• Frank B

        I think what J-F was asking was how to measure the cocking effort, not how to cock it.

        I have a P1 of my very own. I LOVE it. I bought it used on the Yellow, and based on the prices at the Malvern show, I got a great deal. Mine is older too, with a San Rafael address on it. I prefer the older ones actually, as they don’t have any paint in the engraving.

        The trigger is magnificent. And the backward action of the spring results in a nice, manageable amount of recoil for the all important realism. In fact, everytime Mrs. Slinging Lead sees it, she thinks it’s a real firearm.

        • The way I read his post….it seemed he was thinking it worked the same as his single and multi pump pneumatics.That is why I was trying to clarify the difference.I didn’t reply to the cocking effort question…..because I didn’t know an exact figure.(or the best method to measure it)

    • J-F,

      I will show you how to measure the cocking force of this pistol in Part 2, but you can see the method right now. We have a video that explains how it is done:


      I hope that helps. Digital scales don’t work very well for this procedure.


      • I’ve already seen the vid but it explains how to measure the cocking effort on rifles which cock on the closing rather than opening stroke like rifles do.
        So do I put the top part on the scale and push down on the grips or do I put the grips on the scale and push down on the top part as if it was in my hand? The second option would seem harder to do as the grips are often rounded at the bottom.


        • Sorry I mixed some words again. I should really stop using my phone to answer and wait to be in front of the computer to post…
          I meant rifles cock on an opening stroke but pistols cock on a closing stroke. Sorry again for the mix up.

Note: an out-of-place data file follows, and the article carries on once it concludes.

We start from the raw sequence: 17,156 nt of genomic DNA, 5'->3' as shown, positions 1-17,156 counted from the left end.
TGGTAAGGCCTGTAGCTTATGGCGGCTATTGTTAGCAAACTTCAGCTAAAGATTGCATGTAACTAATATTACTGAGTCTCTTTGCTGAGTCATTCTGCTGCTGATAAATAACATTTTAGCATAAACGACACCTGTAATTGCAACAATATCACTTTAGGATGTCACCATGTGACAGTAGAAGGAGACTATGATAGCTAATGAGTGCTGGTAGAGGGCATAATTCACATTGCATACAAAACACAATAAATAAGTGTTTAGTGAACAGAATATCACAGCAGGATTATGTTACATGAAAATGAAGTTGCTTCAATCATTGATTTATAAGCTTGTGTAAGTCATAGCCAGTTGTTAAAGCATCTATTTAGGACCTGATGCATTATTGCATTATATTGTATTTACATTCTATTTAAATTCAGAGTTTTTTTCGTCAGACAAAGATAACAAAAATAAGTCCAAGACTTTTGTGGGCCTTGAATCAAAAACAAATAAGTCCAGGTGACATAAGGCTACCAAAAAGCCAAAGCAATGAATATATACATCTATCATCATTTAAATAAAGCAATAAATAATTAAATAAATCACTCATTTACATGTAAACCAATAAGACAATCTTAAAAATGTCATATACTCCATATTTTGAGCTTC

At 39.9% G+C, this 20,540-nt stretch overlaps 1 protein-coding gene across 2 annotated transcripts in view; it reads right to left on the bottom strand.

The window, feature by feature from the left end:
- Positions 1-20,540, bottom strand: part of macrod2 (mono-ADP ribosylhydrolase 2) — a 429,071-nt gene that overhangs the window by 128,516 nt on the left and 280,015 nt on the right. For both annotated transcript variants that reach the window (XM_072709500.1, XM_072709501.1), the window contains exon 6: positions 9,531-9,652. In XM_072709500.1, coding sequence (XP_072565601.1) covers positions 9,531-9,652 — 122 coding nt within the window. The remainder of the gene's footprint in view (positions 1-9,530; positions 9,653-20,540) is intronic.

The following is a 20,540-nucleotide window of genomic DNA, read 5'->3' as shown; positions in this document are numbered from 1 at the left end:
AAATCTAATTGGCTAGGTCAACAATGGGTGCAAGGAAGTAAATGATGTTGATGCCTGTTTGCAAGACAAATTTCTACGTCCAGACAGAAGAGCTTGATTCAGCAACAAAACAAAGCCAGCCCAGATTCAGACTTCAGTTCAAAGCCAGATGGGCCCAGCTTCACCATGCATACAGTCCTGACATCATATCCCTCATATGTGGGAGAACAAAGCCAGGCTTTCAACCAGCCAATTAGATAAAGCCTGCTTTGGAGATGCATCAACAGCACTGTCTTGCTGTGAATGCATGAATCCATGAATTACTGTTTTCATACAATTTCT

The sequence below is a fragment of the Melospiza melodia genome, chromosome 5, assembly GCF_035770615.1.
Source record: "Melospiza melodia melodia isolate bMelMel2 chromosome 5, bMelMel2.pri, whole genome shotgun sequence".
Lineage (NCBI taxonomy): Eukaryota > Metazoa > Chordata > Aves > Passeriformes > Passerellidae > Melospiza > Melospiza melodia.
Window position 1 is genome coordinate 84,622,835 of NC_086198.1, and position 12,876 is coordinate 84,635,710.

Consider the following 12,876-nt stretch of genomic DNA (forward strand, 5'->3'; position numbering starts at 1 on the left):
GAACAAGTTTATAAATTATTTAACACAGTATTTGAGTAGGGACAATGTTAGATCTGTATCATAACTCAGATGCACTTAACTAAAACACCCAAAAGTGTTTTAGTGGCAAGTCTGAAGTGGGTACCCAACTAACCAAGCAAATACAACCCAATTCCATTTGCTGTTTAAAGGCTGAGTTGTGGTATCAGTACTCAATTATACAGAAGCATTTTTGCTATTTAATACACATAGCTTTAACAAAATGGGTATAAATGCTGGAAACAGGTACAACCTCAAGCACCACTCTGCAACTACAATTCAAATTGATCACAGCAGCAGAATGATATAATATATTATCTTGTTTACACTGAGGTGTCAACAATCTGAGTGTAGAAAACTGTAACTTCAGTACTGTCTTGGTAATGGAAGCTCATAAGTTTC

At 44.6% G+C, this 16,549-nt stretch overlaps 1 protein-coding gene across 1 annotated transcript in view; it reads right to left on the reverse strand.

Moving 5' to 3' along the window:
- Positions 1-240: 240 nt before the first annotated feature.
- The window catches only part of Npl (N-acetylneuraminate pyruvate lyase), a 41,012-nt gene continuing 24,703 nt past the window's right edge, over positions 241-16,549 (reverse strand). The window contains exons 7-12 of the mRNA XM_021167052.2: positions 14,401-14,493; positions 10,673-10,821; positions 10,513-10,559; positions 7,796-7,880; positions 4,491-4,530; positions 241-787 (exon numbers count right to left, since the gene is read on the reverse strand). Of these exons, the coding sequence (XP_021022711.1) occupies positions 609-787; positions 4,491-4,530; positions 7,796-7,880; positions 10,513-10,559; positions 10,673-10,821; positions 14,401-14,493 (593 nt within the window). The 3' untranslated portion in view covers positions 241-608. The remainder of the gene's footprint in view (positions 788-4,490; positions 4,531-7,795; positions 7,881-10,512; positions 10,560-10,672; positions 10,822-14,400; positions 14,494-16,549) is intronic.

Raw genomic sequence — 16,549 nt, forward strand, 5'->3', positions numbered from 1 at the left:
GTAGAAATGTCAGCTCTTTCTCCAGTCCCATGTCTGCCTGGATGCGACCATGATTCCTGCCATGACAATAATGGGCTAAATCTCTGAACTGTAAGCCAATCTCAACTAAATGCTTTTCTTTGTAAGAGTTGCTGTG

• J-F,

          You ARE confused. The P1 is a spring-piston pistol that cocks on the OPENING stroke, just like an underlever rifle that is shown at the end of the video.

          The pistols that cock on the closing stroke are all single stroke pneumatics.


          • My bad I had my pistols (Alecto, FAS 604 and Beeman P17) in mind wich are all pneumatics and seing the P1 fully cocked tough it was a pneumatics too, I should be paying more attention, sorry.
            So how would I measure the cocking effort on the pneumatic pistols ???


      • BB,
        Thanks for that vid on cocking effort. Very well done. I even got a certificate at the end but before I could hang it on my wall it disappeared off the screen.

          • OK, OK, I revisited the video to get the certificate but then, when I nailed my monitor to the wall everything went black. When I came to there were sparks and flames everywhere. What did I do wrong?

              • Dear Mr. BB,
                Please forward all future correspondence for Chuck to the St. Francis Medical Center burn ward. He is currently in intensive care recovering from electrocution trauma and being treated for fourth degree burns. We believe he was the victim of lightening while he was using his computer as evidenced by his monitor being fused to the wall. It appears the lightening also melted a bucket near the incident.
                Thank You,
                Dr. Shotsalot MD

  7. BB

    I have two questions. First, is that your WWI 1911 in the photo above? Second, what is that little hole at the bottom of the grip for? Am I supposed to put a lanyard through it and hang it around my neck?